VIENNA (Reuters) - Austria was preparing on Friday to introduce tougher restrictions aimed at slowing a surge in coronavirus infections, with media reporting measures ranging from closing shopping centres to a full lockdown as in spring.
The Austrian government has used a lighter touch in dealing with the second wave of coronavirus cases than the first. A nighttime curfew is in place from 8 p.m. to 6 a.m. this month but shops are open; cafes, bars and restaurants are limited to take-away service; theatres and museums are closed.
Those measures, aimed at limiting the damage to the economy, have failed to stop infections from accelerating. Daily new cases hit a record of 9,586 on Friday, nine times higher than at the first wave's peak here.
Conservative Chancellor Sebastian Kurz has said that as of 6,000 daily new infections hospitals will eventually be stretched too thin.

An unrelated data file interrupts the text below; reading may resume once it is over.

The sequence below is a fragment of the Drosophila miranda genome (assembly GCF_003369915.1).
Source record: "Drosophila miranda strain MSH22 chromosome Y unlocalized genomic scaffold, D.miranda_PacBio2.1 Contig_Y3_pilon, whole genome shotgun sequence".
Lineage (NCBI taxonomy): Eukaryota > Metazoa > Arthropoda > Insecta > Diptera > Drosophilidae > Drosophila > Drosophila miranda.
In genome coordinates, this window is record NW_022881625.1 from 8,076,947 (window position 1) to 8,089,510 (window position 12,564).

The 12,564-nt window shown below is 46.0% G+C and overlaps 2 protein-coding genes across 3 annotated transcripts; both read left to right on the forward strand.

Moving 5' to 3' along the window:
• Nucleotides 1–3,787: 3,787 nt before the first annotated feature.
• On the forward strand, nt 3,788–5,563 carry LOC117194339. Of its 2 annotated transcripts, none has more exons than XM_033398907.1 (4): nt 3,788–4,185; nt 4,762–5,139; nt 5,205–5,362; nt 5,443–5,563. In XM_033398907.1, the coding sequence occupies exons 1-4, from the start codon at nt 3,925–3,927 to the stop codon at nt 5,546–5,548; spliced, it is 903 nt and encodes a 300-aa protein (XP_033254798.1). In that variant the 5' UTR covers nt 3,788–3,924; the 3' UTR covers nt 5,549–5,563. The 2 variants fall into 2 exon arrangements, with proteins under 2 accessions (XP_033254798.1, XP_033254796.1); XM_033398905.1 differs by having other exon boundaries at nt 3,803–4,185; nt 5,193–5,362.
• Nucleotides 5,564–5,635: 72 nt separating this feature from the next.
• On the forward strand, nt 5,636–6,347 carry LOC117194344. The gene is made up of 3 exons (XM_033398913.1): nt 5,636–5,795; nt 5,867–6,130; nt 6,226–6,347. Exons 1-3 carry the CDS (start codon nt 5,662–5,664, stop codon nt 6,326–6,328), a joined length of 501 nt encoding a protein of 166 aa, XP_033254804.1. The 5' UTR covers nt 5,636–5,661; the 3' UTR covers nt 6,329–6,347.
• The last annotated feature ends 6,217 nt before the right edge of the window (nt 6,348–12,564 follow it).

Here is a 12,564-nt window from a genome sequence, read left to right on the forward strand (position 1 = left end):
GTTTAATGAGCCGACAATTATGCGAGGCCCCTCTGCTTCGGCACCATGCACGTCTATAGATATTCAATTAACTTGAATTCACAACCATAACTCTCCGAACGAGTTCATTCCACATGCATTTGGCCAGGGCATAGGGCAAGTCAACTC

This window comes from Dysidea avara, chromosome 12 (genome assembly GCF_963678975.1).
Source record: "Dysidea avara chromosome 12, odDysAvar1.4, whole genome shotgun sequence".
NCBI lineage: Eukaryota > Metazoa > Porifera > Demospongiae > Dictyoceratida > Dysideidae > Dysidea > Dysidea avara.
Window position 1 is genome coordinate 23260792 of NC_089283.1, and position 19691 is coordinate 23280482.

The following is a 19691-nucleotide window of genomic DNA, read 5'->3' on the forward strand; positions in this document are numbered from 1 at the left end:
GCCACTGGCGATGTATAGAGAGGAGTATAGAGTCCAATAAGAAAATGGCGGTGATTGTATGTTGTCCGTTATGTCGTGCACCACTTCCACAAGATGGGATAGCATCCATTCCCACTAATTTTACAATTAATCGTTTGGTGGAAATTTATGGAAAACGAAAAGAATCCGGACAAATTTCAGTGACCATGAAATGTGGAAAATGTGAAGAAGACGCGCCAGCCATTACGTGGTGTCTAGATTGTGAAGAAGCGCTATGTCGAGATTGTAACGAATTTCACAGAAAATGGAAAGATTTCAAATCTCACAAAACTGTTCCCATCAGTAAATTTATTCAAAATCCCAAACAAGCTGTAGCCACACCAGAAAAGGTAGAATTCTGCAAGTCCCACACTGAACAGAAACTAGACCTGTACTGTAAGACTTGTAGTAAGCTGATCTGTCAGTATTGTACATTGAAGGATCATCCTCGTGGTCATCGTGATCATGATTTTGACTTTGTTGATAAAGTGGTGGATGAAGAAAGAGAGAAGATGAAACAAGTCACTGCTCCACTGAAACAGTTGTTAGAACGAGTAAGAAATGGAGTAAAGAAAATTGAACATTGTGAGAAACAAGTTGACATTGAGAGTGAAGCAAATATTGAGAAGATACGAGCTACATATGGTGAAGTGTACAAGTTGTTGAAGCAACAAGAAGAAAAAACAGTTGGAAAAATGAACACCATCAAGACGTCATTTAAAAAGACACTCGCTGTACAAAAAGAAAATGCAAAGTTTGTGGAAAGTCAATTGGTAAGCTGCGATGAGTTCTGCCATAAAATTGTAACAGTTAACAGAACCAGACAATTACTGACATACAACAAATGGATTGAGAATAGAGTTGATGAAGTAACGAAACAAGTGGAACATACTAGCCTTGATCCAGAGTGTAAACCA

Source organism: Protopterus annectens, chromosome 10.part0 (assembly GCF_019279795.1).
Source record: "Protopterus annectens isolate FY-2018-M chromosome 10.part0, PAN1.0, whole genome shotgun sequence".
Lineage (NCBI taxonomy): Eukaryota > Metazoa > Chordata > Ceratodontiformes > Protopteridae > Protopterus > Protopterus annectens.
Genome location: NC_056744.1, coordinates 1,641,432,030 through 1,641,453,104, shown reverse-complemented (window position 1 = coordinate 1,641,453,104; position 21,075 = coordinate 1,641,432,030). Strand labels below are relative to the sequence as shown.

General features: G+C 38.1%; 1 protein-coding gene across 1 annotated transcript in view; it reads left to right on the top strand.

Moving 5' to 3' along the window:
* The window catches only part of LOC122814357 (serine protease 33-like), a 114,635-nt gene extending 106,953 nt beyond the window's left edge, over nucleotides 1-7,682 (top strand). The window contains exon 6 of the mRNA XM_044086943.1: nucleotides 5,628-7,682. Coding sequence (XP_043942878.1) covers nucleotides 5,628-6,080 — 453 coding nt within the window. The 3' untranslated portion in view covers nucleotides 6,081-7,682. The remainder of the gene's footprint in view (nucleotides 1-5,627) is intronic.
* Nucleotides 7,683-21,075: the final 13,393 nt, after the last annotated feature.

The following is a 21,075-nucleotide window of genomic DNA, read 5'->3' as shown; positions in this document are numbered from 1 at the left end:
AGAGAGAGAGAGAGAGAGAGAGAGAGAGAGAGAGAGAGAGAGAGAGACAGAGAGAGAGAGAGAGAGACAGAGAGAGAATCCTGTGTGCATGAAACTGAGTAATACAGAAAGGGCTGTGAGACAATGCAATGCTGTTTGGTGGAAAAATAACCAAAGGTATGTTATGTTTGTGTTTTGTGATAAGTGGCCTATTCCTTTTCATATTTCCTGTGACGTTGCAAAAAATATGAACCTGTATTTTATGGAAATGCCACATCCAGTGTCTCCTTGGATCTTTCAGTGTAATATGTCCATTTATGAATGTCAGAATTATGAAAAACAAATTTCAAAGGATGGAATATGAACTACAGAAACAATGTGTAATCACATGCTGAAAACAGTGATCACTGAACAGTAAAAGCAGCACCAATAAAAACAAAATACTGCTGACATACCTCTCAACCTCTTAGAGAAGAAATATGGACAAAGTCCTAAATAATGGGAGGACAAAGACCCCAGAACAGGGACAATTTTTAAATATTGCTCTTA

Several Austrian media said Kurz would announce the new measures on Saturday afternoon around 5 p.m. (1600 GMT), although discussions between Kurz’s conservatives and their coalition partner, the Greens, were ongoing.
As in the spring lockdown, non-essential shops will close, leaving supermarkets, pharmacies, banks and post offices open, Austria’s three national broadsheets reported. One of them, Kurier, said the curfew would become an all-day lockdown, with exceptions such as for shopping and exercise.
Tabloid Oesterreich, however, said only shopping centres rather than all non-essential shops were sure to close, to prevent crowds gathering there as has reportedly happened.
Kurz said this week the government would assess the current partial shutdown’s impact on Friday and possibly adopt new measures. A spokesman for Kurz’s office declined to comment on reports of what those measures would be.
Kurz and several ministers will hold a news conference on Saturday at 4:30 p.m. on “necessary measures to prevent an overburdening of the health system”, a government statement issued on Friday evening said.
Reporting by Francois Murphy; Editing by Raissa Kasolowsky
Our Standards: The Thomson Reuters Trust Principles.